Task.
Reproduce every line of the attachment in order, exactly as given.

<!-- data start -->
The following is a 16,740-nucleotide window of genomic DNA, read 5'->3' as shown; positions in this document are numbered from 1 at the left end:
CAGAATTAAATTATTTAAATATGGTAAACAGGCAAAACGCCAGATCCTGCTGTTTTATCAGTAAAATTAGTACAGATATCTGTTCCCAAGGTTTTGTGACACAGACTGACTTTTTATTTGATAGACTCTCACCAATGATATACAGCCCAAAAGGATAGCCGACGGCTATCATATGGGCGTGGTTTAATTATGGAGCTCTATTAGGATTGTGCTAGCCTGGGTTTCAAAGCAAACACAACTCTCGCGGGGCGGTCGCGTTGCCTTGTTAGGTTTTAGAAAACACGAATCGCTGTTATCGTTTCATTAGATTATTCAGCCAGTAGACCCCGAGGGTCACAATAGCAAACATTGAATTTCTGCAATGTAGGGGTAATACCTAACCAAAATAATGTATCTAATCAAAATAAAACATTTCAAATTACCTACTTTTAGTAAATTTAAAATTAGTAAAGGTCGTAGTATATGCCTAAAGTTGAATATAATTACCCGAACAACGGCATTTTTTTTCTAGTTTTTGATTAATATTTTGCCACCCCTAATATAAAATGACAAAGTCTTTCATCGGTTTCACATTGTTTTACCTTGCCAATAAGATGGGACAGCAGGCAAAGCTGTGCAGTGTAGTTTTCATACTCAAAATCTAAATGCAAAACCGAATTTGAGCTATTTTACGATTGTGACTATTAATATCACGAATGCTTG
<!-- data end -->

The following is a 16,740-nucleotide window of genomic DNA, read 5'->3' as shown; positions in this document are numbered from 1 at the left end:
CAGAATTAAATTATTTAAATATGGTAAACAGGCAAAACGCCAGATCCTGCTGTTTTATCAGTAAAATTAGTACAGATATCTGTTCCCAAGGTTTTGTGACACAGACTGACTTTTTATTTGATAGACTCTCACCAATGATATACAGCCCAAAAGGATAGCCGACGGCTATCATATGGGCGTGGTTTAATTATGGAGCTCTATTAGGATTGTGCTAGCCTGGGTTTCAAAGCAAACACAACTCTCGCGGGGCGGTCGCGTTGCCTTGTTAGGTTTTAGAAAACACGAATCGCTGTTATCGTTTCATTAGATTATTCAGCCAGTAGACCCCGAGGGTCACAATAGCAAACATTGAATTTCTGCAATGTAGGGGTAATACCTAACCAAAATAATGTATCTAATCAAAATAAAACATTTCAAATTACCTACTTTTAGTAAATTTAAAATTAGTAAAGGTCGTAGTATATGCCTAAAGTTGAATATAATTACCCGAACAACGGCATTTTTTTTCTAGTTTTTGATTAATATTTTGCCACCCCTAATATAAAATGACAAAGTCTTTCATCGGTTTCACATTGTTTTACCTTGCCAATAAGATGGGACAGCAGGCAAAGCTGTGCAGTGTAGTTTTCATACTCAAAATCTAAATGCAAAACCGAATTTGAGCTATTTTACGATTGTGACTATTAATATCACGAATGCTTG